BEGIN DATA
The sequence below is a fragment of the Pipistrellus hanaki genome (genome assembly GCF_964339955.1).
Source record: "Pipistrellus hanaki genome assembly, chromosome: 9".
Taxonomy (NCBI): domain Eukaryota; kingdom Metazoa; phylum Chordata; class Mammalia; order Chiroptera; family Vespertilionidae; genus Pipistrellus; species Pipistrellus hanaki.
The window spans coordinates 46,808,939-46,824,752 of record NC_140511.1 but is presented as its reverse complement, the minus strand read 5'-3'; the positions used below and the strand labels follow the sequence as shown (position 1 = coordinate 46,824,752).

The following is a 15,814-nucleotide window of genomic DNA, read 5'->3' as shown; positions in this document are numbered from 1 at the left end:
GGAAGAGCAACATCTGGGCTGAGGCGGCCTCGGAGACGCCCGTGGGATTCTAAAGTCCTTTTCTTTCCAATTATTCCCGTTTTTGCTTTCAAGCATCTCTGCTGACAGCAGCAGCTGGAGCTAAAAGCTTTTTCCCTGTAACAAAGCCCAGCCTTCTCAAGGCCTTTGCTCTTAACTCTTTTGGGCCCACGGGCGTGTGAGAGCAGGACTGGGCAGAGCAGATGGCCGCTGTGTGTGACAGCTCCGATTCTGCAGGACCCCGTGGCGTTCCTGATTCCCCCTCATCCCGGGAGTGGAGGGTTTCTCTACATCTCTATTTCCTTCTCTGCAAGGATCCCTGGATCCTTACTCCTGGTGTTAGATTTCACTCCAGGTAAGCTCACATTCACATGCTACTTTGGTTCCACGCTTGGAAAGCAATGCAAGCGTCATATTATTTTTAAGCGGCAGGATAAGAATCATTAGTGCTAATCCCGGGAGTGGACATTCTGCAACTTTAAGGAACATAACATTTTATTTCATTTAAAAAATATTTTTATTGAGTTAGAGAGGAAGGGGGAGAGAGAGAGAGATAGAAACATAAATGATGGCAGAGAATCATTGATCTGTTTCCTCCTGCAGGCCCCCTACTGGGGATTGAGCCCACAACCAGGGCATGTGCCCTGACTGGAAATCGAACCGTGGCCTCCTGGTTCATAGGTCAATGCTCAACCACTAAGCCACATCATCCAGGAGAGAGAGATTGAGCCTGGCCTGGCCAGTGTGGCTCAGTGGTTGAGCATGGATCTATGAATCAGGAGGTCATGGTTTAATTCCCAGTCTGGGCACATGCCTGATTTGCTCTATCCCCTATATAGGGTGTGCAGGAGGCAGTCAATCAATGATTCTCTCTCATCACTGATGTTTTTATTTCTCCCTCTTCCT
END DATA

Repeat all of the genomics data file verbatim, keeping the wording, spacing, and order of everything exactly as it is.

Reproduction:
The sequence below is a fragment of the Pipistrellus hanaki genome (genome assembly GCF_964339955.1).
Source record: "Pipistrellus hanaki genome assembly, chromosome: 9".
Taxonomy (NCBI): domain Eukaryota; kingdom Metazoa; phylum Chordata; class Mammalia; order Chiroptera; family Vespertilionidae; genus Pipistrellus; species Pipistrellus hanaki.
The window spans coordinates 46,808,939-46,824,752 of record NC_140511.1 but is presented as its reverse complement, the minus strand read 5'-3'; the positions used below and the strand labels follow the sequence as shown (position 1 = coordinate 46,824,752).

The following is a 15,814-nucleotide window of genomic DNA, read 5'->3' as shown; positions in this document are numbered from 1 at the left end:
GGAAGAGCAACATCTGGGCTGAGGCGGCCTCGGAGACGCCCGTGGGATTCTAAAGTCCTTTTCTTTCCAATTATTCCCGTTTTTGCTTTCAAGCATCTCTGCTGACAGCAGCAGCTGGAGCTAAAAGCTTTTTCCCTGTAACAAAGCCCAGCCTTCTCAAGGCCTTTGCTCTTAACTCTTTTGGGCCCACGGGCGTGTGAGAGCAGGACTGGGCAGAGCAGATGGCCGCTGTGTGTGACAGCTCCGATTCTGCAGGACCCCGTGGCGTTCCTGATTCCCCCTCATCCCGGGAGTGGAGGGTTTCTCTACATCTCTATTTCCTTCTCTGCAAGGATCCCTGGATCCTTACTCCTGGTGTTAGATTTCACTCCAGGTAAGCTCACATTCACATGCTACTTTGGTTCCACGCTTGGAAAGCAATGCAAGCGTCATATTATTTTTAAGCGGCAGGATAAGAATCATTAGTGCTAATCCCGGGAGTGGACATTCTGCAACTTTAAGGAACATAACATTTTATTTCATTTAAAAAATATTTTTATTGAGTTAGAGAGGAAGGGGGAGAGAGAGAGAGATAGAAACATAAATGATGGCAGAGAATCATTGATCTGTTTCCTCCTGCAGGCCCCCTACTGGGGATTGAGCCCACAACCAGGGCATGTGCCCTGACTGGAAATCGAACCGTGGCCTCCTGGTTCATAGGTCAATGCTCAACCACTAAGCCACATCATCCAGGAGAGAGAGATTGAGCCTGGCCTGGCCAGTGTGGCTCAGTGGTTGAGCATGGATCTATGAATCAGGAGGTCATGGTTTAATTCCCAGTCTGGGCACATGCCTGATTTGCTCTATCCCCTATATAGGGTGTGCAGGAGGCAGTCAATCAATGATTCTCTCTCATCACTGATGTTTTTATTTCTCCCTCTTCCT